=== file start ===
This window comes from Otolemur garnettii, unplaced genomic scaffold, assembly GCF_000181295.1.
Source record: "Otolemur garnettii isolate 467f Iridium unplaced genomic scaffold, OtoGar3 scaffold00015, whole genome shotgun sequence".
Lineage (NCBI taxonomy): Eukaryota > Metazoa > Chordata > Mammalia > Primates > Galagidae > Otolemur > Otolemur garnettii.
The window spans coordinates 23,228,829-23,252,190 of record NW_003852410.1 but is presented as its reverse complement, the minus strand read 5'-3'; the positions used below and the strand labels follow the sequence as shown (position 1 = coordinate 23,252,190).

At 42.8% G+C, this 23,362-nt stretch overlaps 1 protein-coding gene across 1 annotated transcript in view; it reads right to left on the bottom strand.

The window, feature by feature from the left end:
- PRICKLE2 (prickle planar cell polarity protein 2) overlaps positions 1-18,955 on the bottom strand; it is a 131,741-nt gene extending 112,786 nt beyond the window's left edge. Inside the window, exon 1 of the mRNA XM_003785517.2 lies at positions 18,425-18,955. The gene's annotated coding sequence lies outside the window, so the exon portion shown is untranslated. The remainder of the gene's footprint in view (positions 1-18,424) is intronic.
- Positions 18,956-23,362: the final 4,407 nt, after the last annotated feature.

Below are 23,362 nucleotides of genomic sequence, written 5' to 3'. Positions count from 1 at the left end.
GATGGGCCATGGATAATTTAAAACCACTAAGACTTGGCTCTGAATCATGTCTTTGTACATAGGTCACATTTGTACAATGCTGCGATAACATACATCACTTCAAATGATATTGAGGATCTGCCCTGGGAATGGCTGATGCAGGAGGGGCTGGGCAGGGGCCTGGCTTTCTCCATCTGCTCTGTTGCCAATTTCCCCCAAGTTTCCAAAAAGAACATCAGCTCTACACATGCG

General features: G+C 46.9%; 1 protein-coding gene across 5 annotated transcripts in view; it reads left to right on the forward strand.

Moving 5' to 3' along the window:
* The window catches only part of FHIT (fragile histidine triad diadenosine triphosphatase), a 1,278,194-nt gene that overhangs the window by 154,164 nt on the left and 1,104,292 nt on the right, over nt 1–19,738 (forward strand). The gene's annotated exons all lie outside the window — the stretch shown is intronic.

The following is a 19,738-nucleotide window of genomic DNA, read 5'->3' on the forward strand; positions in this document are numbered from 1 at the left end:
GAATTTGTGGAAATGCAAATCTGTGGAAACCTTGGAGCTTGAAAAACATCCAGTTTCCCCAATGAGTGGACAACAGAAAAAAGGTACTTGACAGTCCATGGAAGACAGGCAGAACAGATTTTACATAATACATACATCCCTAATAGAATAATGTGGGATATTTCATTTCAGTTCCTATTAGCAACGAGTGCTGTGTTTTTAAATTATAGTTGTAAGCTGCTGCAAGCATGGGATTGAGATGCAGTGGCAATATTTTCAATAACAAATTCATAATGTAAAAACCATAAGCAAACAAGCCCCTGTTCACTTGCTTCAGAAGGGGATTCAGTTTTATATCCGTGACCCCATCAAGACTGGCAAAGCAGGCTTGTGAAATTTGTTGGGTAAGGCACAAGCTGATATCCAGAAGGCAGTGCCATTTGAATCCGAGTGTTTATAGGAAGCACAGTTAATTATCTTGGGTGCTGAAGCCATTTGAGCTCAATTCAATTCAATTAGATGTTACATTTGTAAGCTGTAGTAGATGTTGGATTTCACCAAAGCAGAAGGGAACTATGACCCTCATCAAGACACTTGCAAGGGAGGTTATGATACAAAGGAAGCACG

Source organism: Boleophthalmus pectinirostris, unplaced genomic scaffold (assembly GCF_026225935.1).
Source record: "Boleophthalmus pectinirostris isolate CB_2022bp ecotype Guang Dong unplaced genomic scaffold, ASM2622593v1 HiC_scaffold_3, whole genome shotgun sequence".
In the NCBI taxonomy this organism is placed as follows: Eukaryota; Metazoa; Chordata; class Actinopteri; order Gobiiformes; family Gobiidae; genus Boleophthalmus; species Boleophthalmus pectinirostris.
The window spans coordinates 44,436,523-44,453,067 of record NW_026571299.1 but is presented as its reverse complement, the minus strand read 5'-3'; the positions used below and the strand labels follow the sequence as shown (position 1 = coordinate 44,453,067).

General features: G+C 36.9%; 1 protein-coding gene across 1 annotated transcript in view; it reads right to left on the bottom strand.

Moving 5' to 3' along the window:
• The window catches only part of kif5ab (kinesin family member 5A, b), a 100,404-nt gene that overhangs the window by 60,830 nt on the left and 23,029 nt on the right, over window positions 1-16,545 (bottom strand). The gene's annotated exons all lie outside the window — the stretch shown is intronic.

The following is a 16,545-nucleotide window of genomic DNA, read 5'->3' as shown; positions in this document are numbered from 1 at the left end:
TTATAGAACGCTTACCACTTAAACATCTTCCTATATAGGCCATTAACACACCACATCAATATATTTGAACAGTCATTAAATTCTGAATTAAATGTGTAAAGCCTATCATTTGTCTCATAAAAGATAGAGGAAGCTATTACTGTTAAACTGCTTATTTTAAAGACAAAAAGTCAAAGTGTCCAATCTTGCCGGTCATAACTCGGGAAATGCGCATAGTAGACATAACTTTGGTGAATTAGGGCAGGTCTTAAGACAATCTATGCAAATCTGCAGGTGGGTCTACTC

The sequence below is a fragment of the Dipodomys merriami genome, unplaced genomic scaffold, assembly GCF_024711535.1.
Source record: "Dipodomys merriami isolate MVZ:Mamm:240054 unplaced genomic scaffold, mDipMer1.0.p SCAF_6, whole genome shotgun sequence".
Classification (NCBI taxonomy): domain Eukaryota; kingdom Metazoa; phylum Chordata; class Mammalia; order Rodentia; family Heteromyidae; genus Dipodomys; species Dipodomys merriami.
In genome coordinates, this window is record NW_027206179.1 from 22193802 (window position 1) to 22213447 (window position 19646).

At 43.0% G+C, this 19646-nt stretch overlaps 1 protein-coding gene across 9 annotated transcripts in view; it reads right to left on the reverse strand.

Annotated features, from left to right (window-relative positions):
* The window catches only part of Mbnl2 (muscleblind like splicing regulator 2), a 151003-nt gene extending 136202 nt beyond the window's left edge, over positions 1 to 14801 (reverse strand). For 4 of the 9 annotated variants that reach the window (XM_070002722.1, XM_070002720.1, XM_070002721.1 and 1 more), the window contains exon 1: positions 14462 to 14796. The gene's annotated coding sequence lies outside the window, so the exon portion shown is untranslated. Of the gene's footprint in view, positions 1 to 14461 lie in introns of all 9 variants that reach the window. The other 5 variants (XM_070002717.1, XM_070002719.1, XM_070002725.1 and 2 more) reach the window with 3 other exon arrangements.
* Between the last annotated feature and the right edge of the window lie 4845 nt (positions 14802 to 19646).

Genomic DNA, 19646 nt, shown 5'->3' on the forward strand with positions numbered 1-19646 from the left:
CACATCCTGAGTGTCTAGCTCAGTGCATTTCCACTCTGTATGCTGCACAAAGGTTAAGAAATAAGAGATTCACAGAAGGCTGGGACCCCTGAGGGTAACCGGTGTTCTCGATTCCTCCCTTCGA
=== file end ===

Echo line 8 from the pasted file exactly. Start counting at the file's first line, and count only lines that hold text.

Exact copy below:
- Positions 18,956-23,362: the final 4,407 nt, after the last annotated feature.